I don’t quite know about the colour, nor do I know about the efficiency of using squares to represent the units that could be used in a bar chart, but I suspect they go towards making a graphic interesting and visually compelling. Fortunately, neither actually distorts the data.
Another rather recent infographic from Le Monde’s Philippe Rekacewicz is this, called Useful Africa.
One of the key problems for African development is its lack of infrastructure. Here we see the proposed and under-construction projects that will hopefully raise Africa up from its current state. But the infrastructure is only as good as it is economically useful. Hence the connection between those same infrastructure projects and areas of mineral or hydrocarbon reserves.
This is an example of where a map is incredibly useful, as opposed to say a choropleth that shows which countries in Africa have the highest concentrations of oil reservers, of natural gas reserves, and of mineral reserves. The geography here is key to understanding the transport links between major population centres, ports and points of distributions, and the raw materials to be exported—if not processed and refined.
Le Monde is a French-language publication and so I never really bother with it, despite favourable reviews. However, they do have a small site with some content in the English language that I check from time to time. Frequently they have maps or other graphics of some interest, and this time upon visiting—done to see if they have anything on Libya given the lead taken by France and the UK—they had a few maps of the situation in North Africa.
By and large, nothing radical or ground-breaking in the maps. But, the designer, Philippe Rekacewicz, used a different cartographic perspective than I am at least accustomed to seeing for infographics. And then the aesthetic of the map is interesting, and quite different than what one typically sees. In a refreshingly interesting way. Now, whether he used a texture or filter in Photoshop to create the background map or whether he physically drew the map (and then overlaid the informational elements digitally), it matters little as the style works. I enjoy the idea of mixing the hand-made and data visualisation—though it needs to be well-executed.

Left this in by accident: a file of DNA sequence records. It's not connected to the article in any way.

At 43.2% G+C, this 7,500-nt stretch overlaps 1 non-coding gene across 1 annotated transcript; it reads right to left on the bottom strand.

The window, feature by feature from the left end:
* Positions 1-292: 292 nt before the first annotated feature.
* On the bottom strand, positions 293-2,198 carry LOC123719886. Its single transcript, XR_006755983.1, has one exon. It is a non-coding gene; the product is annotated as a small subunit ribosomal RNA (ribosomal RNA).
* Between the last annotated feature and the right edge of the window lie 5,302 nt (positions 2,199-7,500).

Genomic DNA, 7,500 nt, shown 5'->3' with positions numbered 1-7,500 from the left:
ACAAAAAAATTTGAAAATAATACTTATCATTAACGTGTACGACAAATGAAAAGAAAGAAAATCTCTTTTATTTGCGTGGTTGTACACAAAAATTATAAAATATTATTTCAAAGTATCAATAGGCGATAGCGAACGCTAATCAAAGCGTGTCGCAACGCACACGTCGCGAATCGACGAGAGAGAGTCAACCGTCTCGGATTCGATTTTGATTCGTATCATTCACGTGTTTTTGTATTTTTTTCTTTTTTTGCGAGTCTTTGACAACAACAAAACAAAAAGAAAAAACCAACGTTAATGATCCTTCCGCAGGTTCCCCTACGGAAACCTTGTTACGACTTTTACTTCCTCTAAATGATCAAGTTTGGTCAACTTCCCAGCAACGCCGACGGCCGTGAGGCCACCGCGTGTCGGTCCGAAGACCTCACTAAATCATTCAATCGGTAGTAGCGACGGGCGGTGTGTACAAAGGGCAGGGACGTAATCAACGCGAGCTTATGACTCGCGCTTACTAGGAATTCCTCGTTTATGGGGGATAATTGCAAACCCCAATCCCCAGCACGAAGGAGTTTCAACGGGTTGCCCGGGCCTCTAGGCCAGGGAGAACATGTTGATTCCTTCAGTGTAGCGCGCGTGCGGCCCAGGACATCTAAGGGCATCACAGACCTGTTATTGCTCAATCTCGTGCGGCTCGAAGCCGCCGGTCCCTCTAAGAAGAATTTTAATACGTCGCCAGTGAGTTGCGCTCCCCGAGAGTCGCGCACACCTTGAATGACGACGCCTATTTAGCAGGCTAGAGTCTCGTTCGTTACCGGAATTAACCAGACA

He created a few sets of maps; each makes use of a slightly different palette. These certainly help create the visual distinction necessary between data sets. The pie charts are not particularly helpful, but they at least are kept simple: looking at only two parts of the whole. The comparison within each nation by bar charts of internet connectivity and higher-education learning works. It begins to work not so well as one tries to compare country to country. Though, the separation of the bars into ten-percentage point sub-bars begins to alleviate that issue. The main map, that highlights the political situation does a nice job of putting these countries into broader context. That is, who has oil and who has control over the key waterways in the region.
All in all, a refreshing set of maps that illustrate the fluid situation in North Africa and the Middle East.
The BBC has a new feature on Nigeria, one of Africa’s most important—and most complicated—countries. And a few days ago it was supposed to hold elections. But these have been postponed, apparently on logistical problems. This piece attempts to explain the complexities of modern Nigeria across several different metrics via maps. Overall, it is very similar to a piece I mentioned that the BBC ran on South Sudan in the run up to that soon-to-be-country’s independence referendum.